BENGALURU: It’s for a reason that this building in Rajajinagar, Bengaluru, is called ‘Orchid House’. It is owned by a retired forest officer who has been nurturing and conserving the unique plants for the last three decades. And true to its name, the house is speckled with orchids of various sizes and shapes, with some even adorning the two coconut trees in the front yard.
The small natural forest amid the city’s concrete jungle is the result of the love-filled labour of K S Shashidhar, former Additional Principal Chief Conservator of Forests and Chief Wildlife Warden, Nagaland, who has gathered orchids not just from across the country but also from various parts of the world.
Shashidhar now educates people about the importance of orchids, and calls for natural conservation and propagation so that their collection from the wild can be curbed. He is a founder-member of the Orchid Society of Karnataka, started in 2005-06 to create awareness about orchid conservation and cultivation.
“Even though 28,484 species are listed from across the world, many are still being discovered, while several may still be unknown to the world, and many are going extinct. Considering this, I have taken up the task to conserve and propagate them,” says Shashidhar, talking about the plant that is widely considered one of the nature’s marvels.
Shashidhar has a collection of over 2,000 orchids, belonging to about 200 species, which he collected during his career as a forest officer. “My interest in orchids developed when I joined the forest department in Nagaland in 1983. I was fascinated by the orchids found in the forests there,” he recalls.
A graduate in Agriculture Science, Shashidhar was, of course, aware of orchids, but his fascination for the plant started at Dimapur, when he was presented with a flower by the then Range Forest Officer there. He soon started collecting rare species of orchids, and travelled across the country, and even to Thailand, Indonesia, Philippines and other biodiversity-rich places in search of them. He also has a collection of some insectivorous as well as exotic plants.
“Nagaland is rich in orchids, but at least over a dozen of the 170 identified species are endangered,” he says. “Among them, Blue Vanda and Red Vanda are critically endangered, but they have been sighted here. An orchid known as Lady’s Slipper, which is also critically endangered, has been reported from here, but has not been seen so far.”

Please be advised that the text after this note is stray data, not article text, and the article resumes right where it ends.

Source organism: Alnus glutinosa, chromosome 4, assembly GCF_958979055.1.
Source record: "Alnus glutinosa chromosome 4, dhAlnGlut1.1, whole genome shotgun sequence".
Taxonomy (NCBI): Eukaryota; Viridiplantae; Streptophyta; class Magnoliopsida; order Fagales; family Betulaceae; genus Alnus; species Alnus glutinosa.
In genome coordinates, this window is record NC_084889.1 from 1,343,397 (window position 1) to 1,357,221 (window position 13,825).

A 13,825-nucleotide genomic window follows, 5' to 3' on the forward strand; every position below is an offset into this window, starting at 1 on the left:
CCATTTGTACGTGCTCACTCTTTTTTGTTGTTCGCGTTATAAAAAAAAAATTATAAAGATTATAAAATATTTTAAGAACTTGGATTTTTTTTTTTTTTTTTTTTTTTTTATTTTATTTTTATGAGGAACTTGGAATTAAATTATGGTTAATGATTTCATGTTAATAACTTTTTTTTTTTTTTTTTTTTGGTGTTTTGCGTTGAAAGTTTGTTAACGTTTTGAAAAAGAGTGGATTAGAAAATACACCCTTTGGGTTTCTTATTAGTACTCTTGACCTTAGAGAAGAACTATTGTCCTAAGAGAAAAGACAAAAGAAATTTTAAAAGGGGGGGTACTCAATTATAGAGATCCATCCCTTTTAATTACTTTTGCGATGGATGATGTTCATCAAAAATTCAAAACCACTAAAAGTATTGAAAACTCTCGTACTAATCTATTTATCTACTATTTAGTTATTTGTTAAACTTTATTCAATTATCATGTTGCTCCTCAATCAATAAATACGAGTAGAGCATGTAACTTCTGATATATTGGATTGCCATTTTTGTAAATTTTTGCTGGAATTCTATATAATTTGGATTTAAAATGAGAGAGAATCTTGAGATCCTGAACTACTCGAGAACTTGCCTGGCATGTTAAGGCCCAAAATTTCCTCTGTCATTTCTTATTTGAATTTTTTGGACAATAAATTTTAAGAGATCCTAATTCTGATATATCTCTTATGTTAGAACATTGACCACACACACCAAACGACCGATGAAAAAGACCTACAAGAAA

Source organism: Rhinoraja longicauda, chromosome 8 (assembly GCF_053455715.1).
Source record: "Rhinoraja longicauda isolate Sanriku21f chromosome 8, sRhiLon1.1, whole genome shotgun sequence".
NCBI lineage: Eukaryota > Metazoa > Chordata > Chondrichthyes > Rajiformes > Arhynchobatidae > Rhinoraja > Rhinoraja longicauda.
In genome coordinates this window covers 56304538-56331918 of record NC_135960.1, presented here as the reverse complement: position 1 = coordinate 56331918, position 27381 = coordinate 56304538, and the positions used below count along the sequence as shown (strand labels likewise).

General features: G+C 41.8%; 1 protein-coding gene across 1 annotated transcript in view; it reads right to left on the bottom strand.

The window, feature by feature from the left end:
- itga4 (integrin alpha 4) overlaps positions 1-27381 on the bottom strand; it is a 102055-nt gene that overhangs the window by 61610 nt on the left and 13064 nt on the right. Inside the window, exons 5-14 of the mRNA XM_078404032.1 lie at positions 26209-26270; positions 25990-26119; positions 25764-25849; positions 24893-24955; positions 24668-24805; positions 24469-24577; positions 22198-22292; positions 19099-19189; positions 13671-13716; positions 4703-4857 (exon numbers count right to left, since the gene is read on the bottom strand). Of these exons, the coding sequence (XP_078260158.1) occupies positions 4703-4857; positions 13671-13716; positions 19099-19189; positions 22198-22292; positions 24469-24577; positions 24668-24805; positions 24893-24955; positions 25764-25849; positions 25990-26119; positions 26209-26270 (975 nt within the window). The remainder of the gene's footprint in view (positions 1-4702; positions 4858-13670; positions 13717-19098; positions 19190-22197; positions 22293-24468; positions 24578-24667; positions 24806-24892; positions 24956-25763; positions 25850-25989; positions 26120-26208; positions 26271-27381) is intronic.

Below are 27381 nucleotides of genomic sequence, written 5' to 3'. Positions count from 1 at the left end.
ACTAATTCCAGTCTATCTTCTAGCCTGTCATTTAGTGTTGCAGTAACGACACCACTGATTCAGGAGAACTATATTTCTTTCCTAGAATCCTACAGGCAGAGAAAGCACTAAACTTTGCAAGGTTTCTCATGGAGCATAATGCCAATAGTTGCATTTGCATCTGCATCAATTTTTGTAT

Shashidhar started growing orchids in Bengaluru when he was posted here during 1988-92, and continued until he went back to Nagaland in 1992. “In mid-2000s, I was again on deputation to Bengaluru. During this period, I travelled a lot in Southern India and studied the status of various species. When I went back to Nagaland in 2007, I left my collection of orchids with my cousin here. I had a good collection of orchids at Dimapur during 2007-2012,” he explains.
Shashidhar’s collection includes terrestrial as well as epiphytic orchids, which are grown in a controlled condition at his house. When questioned about whether they can be grown in a city like Bengaluru, which is getting warmer each year, he says, “You have to create humidity and reduce the temperature in the greenhouse through misting, aeration and shade.”
There are many orchids which he himself thought would not survive in Bengaluru conditions. “However, most of them not only survived but are blooming regularly,” he says. These conditions also help the first floor of his house remain as cool as the ground floor. The building has orchids growing not just on the terrace — the orchidarium is spread across 450 sqft — but also inside.
He is also in the process of pollinating and hybridising some of them, and points out that orchid hybrids have a huge commercial potential. He spends nearly three hours a day with orchids. “Culturing is not a day-long process. It has to be done in laboratory conditions,” explains Shashidhar, who uses facilities at a tissue culture laboratory located near Bengaluru. “Seed and tissue culture is a time-consuming process, requiring a gestation period of 3-4 years to come to blooming size. In case of Vandas, it is 6-7 years.”
His interest in orchids has slowly expanded to photographing them, and he frequents far-flung areas along with other enthusiasts and experts such as RFO Kalandhar and T S P Kumar, a retired forest officer. “We regularly visit places like Hassan, Bisle Ghat, Chikkamagaluru, Mudigere, Thadiyandamol, Somwarpet, and the entire belt of Brahmagiri and Pushpagiri, in search of orchids just for photography,” he says. “Once we went to look for a particular orchid, Dendrobium jerdonianum, in Thadiyandamol. We saw it blooming in the forest. But on our return, we found the same orchid in full bloom on a casuarina tree at the forest check gate!”
Shashidhar grows the orchids in shade, and the plants are cooled using two solar-powered fans during summer to maintain the temperature between 25°and 32°C. The foggers, fitted with a timer, turn on once every hour, and spray for two minutes. But one needs to be careful while watering them. “Overwatering is dangerous for orchids; it’s ok if they get less water. If you have doubt about watering, you need not water that particular day,” says Shashidhar.
There are 186 genera and 1,331 species of orchids in the country. While a majority of them are epiphytes, several are also terrestrial. The Western Ghats have plenty of ground orchids. Studies show that the ecosystem is vibrant wherever orchids thrive. India has eight growing habitats — the Himalayas, North Eastern region, Western Ghats, Eastern Ghats, Odisha, Jharkhand and Andhra Pradesh. Though the country is considered an important orchid-growing region, not much is done to identify and conserve the habitats of rare species.